Rural vs Urban Ecological Succession
Succession brings to mind images of princes becoming kings and heirs to kingdoms getting rights of the property after the death of the patriarch. In ordinary circumstances, succession is a private affair that has nothing to do with ecology. But in rural areas percentage of population involved in farming activities is shrinking all the time as young people are getting disenchanted with agriculture and in fact migrating to cities in search of better employment opportunities and better lifestyles. Farmlands are being left abandoned or being used for purposes other than agriculture that has grave ecological concerns. This has given birth to an almost new phrase rural ecological succession and with it has come into vogue urban ecological succession. Let us se what main differences between the two terms are.
Urban Ecological Succession
Ecological succession in urban areas does not lead to any changes that may adversely affect ecology except for a few species of birds and mammals getting endangered due to loss of green cover and construction of skyscrapers and apartments in place of bungalows. Loss of green cover, plants and trees does have long term effect on the weather in and around large cities but residents in cities do not mind it or are at least oblivious of these slow and gradual changes. People in city have adapted to new lifestyles that are not only fast, they give them very little time to think about these ecological changes. However, because of the concern being shown by environmentalists, authorities in power have started to take steps that ensure minimal adverse effect on ecology through urban succession.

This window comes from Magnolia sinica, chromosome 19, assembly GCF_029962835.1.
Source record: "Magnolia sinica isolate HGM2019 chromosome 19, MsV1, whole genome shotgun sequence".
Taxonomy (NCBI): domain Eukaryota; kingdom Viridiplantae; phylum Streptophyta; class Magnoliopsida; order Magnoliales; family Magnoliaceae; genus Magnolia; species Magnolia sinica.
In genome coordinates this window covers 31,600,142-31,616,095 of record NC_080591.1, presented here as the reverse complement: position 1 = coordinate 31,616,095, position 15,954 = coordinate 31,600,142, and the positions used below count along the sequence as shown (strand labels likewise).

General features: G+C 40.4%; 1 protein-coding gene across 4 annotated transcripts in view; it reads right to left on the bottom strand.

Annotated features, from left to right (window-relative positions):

Rural Ecological Succession
Ecological succession in rural areas is mostly pertaining to changes in the use of farmlands. With younger generation less enthusiastic to take up the challenges of farming, administration is gearing up with schemes to ensure that farmlands do not get converted into resorts or used for other commercial purposes. This obviously requires planning on the part of those in charge of farmlands and efforts are made by administration to provide incentives to younger generation to remain engaged with farming so that farming continues on farmlands. This is necessary for rural ecology as well as the all important food chain that is vital in maintaining enough food for the urban communities.
• How succession affects ecology in rural and urban areas is of concern for authorities of late and they have been making concerted efforts to prevent any adverse effects on ecology in general.
• In urban areas, property passes into the hands of younger generation that is more inclined to converting bungalows into apartments and making shopping malls that are creating jungles of concrete and causing a loss of green cover in urban areas.
• It is in rural areas where succession is proving to be far more hazardous as younger generation is not inclined to take up farming with same zeal as their forefathers. Result is that big farmlands are being converted into resorts and also being used for other commercial purposes. This has long lasting effects on rural ecology adversely affecting supply of food to urban communities as well.